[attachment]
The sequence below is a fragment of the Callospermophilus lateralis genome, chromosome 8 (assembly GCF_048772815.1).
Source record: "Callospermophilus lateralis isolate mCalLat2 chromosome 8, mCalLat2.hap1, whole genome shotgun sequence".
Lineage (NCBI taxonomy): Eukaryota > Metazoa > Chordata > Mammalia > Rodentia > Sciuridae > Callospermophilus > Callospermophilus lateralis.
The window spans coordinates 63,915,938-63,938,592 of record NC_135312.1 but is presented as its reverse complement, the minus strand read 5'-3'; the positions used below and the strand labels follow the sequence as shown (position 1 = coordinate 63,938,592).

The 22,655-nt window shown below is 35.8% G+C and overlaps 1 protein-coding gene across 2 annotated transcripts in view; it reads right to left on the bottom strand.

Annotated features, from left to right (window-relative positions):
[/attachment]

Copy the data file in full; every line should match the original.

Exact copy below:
The sequence below is a fragment of the Callospermophilus lateralis genome, chromosome 8 (assembly GCF_048772815.1).
Source record: "Callospermophilus lateralis isolate mCalLat2 chromosome 8, mCalLat2.hap1, whole genome shotgun sequence".
Lineage (NCBI taxonomy): Eukaryota > Metazoa > Chordata > Mammalia > Rodentia > Sciuridae > Callospermophilus > Callospermophilus lateralis.
The window spans coordinates 63,915,938-63,938,592 of record NC_135312.1 but is presented as its reverse complement, the minus strand read 5'-3'; the positions used below and the strand labels follow the sequence as shown (position 1 = coordinate 63,938,592).

The 22,655-nt window shown below is 35.8% G+C and overlaps 1 protein-coding gene across 2 annotated transcripts in view; it reads right to left on the bottom strand.

Annotated features, from left to right (window-relative positions):